Here he does not flinch from a squashy vulgar word like “loveliness” and after all it does not seriously spoil this wonderful passage. But the same tendencies, together with a sort of raggedness which is no doubt intentional, weaken his epigrams and polemical poems. For instance (I am quoting from memory) the epigram against the critics who damned The Playboy of the Western World:
| Once when midnight smote the air|
Eunuchs ran through Hell and met
On every crowded street to stare
Upon great Juan riding by;
Even like these to rail and sweat,
Staring upon his sinewy thigh.
The power which Yeats has within himself gives him the analogy ready made and produces the tremendous scorn of the last line, but even in this short poem there are six or seven unnecessary words. It would probably have been deadlier if it had been neater.
Mr Menon’s book is incidentally a short biography of Yeats, but he is above all interested in Yeats’s philosophical “system”, which in his opinion supplies the subject-matter of more of Yeats’s poems than is generally recognised. This system is set forth fragmentarily in various places, and at full length in A Vision, a privately printed book which I have never read but which Mr Menon quotes from extensively. Yeats gave conflicting accounts of its origin, and Mr Menon hints pretty broadly that the “documents” on which it was ostensibly founded were imaginary. Yeats’s philosophical system, says Mr Menon, “was at the back of his intellectual life almost from the beginning. His poetry is full of it. Without it his later poetry becomes almost completely unintelligible.” As soon as we begin to read about the so-called system we are in the middle of a hocus-pocus of Great Wheels, gyres, cycles of the moon, reincarnation, disembodied spirits, astrology and what not. Yeats hedges as to the literalness with which he believed in all this, but he certainly dabbled in spiritualism and astrology, and in earlier life had made experiments in alchemy. Although almost buried under explanations, very difficult to understand, about the phases of the moon, the central idea of his philosophical system seems to be our old friend, the cyclical universe, in which everything happens over and over again. One has not, perhaps, the right to laugh at Yeats for his mystical beliefs—for I believe it could be shown that some degree of belief in magic is almost universal—but neither ought one to write such things off as mere unimportant eccentricities. It is Mr Menon’s perception of this that gives his book its deepest interest. “In the first flush of admiration and enthusiasm,” he says, “most people dismissed the fantastical philosophy as the price we have to pay for a great and curious intellect. One did not quite realise where he was heading. And those who did, like Pound and perhaps Eliot, approved the stand that he finally took. The first reaction to this did not come, as one might have expected, from the politically-minded young English poets. They were puzzled because a less rigid or artificial system than that of A Vision might not have produced the great poetry of Yeats’s last days.” It might not, and yet Yeats’s philosophy has some very sinister implications, as Mr Menon points out.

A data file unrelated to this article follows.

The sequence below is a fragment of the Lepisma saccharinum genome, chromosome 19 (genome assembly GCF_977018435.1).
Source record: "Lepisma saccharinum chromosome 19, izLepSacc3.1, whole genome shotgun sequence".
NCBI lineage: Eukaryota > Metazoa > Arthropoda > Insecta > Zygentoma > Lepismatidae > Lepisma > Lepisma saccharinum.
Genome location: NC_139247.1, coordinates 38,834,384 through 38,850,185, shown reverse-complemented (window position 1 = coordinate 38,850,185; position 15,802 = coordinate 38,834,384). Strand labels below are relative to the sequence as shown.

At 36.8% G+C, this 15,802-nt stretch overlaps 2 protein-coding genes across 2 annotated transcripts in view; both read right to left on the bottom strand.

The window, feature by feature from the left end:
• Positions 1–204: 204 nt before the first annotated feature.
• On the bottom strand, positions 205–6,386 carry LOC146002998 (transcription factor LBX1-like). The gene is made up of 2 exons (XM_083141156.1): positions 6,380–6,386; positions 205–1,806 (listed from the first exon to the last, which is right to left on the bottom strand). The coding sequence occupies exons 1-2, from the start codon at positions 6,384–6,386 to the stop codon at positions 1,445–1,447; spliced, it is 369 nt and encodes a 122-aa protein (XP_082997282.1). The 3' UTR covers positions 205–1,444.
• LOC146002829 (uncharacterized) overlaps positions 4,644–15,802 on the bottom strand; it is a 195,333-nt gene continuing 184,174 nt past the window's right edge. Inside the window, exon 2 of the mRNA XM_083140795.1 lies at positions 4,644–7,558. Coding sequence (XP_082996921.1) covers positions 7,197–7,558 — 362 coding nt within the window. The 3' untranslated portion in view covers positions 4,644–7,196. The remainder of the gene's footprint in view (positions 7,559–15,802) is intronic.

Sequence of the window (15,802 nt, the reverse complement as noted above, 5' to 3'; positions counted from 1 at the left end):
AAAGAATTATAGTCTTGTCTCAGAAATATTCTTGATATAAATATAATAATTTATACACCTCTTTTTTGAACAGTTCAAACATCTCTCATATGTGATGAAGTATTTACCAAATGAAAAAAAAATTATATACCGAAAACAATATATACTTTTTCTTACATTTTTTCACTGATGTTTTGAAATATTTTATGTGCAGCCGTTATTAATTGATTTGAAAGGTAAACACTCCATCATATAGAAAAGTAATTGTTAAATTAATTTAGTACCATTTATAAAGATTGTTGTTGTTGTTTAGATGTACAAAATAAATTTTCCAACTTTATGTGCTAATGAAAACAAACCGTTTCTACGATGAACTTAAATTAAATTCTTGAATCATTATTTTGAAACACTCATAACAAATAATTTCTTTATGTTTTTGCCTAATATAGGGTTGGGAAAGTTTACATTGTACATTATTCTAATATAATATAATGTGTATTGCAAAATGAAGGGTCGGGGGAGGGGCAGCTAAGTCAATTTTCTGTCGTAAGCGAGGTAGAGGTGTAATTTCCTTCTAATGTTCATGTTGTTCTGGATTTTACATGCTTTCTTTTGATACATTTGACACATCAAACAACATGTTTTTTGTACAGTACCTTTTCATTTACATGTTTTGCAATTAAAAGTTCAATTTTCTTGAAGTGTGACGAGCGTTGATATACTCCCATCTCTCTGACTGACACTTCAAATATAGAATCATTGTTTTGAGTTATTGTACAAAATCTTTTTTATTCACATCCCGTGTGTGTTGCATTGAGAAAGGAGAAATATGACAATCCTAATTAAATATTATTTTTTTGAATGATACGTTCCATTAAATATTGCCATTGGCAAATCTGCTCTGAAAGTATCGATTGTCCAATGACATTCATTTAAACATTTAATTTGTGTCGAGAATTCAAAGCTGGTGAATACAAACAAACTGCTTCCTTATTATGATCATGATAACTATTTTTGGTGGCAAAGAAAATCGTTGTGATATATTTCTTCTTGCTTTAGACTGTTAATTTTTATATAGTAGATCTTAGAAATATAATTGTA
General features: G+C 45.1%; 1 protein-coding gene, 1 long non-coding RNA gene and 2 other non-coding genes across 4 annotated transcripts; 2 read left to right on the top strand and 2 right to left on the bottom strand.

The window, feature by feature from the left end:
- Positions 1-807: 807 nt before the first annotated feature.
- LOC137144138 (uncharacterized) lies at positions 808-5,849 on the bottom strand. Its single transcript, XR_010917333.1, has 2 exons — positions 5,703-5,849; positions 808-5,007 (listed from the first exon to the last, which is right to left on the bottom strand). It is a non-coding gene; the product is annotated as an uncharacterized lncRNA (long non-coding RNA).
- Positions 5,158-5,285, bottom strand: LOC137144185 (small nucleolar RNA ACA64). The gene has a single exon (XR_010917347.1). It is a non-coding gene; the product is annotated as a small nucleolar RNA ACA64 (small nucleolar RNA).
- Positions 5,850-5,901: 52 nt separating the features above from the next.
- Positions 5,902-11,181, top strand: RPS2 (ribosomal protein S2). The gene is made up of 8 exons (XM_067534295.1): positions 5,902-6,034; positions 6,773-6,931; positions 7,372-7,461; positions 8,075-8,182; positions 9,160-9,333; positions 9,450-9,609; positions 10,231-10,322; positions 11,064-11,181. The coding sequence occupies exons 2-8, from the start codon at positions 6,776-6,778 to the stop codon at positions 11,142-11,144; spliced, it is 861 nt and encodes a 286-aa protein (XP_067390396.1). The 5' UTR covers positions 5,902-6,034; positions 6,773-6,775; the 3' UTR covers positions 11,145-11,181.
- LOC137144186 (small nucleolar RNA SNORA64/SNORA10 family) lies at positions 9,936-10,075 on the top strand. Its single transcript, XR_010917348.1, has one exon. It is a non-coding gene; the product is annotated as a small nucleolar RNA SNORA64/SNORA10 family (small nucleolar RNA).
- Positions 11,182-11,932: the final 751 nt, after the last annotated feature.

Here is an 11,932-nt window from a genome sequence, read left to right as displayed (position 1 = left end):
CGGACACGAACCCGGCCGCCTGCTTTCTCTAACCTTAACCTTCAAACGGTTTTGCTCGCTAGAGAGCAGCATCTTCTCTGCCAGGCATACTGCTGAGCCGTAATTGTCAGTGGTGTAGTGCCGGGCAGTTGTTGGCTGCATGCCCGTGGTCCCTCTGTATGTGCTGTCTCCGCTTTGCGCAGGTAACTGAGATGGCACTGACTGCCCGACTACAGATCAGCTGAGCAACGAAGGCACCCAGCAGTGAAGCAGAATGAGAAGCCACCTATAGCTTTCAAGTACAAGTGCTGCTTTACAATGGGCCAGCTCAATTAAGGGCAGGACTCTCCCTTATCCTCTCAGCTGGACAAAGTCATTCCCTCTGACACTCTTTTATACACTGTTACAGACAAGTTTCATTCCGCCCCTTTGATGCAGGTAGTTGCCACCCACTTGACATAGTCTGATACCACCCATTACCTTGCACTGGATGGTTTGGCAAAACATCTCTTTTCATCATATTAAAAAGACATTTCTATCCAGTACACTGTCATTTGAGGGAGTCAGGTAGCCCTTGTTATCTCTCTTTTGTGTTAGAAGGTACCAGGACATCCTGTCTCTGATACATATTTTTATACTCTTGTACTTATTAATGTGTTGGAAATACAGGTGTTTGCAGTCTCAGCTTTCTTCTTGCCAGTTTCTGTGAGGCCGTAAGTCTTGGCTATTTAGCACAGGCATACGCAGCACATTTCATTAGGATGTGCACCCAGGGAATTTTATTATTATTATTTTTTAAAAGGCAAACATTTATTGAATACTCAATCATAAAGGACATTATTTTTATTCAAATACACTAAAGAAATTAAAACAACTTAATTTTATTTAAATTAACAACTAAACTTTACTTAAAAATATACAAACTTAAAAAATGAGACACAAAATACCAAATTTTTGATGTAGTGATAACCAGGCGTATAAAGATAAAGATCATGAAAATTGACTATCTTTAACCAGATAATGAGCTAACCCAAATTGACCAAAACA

Translated into political terms, Yeats’s tendency is Fascist. Throughout most of his life, and long before Fascism was ever heard of, he had had the outlook of those who reach Fascism by the aristocratic route. He is a great hater of democracy, of the modern world, science, machinery, the concept of progress—above all, of the idea of human equality. Much of the imagery of his work is feudal, and it is clear that he was not altogether free from ordinary snobbishness. Later these tendencies took clearer shape and led him to “the exultant acceptance of authoritarianism as the only solution. Even violence and tyranny are not necessarily evil because the people, knowing not evil and good, would become perfectly acquiescent to tyranny. . . . Everything must come from the top. Nothing can come from the masses.” Not much interested in politics, and no doubt disgusted by his brief incursions into public life, Yeats nevertheless makes political pronouncements. He is too big a man to share the illusions of Liberalism, and as early as 1920 he foretells in a justly famous passage (“The Second Coming”) the kind of world that we have actually moved into. But he appears to welcome the coming age, which is to be “hierarchical, masculine, harsh, surgical”, and is influenced both by Ezra Pound and by various Italian Fascist writers. He describes the new civilisation which he hopes and believes will arrive: “an aristocratic civilisation in its most completed form, every detail of life hierarchical, every great man’s door crowded at dawn by petitioners, great wealth everywhere in a few men’s hands, all dependent upon a few, up to the Emperor himself, who is a God dependent on a greater God, and everywhere, in Court, in the family, an inequality made law.” The innocence of this statement is as interesting as its snobbishness. To begin with, in a single phrase, “great wealth in a few men’s hands”, Yeats lays bare the central reality of Fascism, which the whole of its propaganda is designed to cover up. The merely political Fascist claims always to be fighting for justice: Yeats, the poet, sees at a glance that Fascism means injustice, and acclaims it for that very reason. But at the same time he fails to see that the new authoritarian civilisation, if it arrives, will not be aristocratic, or what he means by aristocratic. It will not be ruled by noblemen with Van Dyck faces, but by anonymous millionaires, shiny-bottomed bureaucrats and murdering gangsters. Others who have made the same mistake have afterwards changed their views and one ought not to assume that Yeats, if he had lived longer, would necessarily have followed his friend Pound, even in sympathy. But the tendency of the passage I have quoted above is obvious, and its complete throwing overboard of whatever good the past two thousand years have achieved is a disquieting symptom.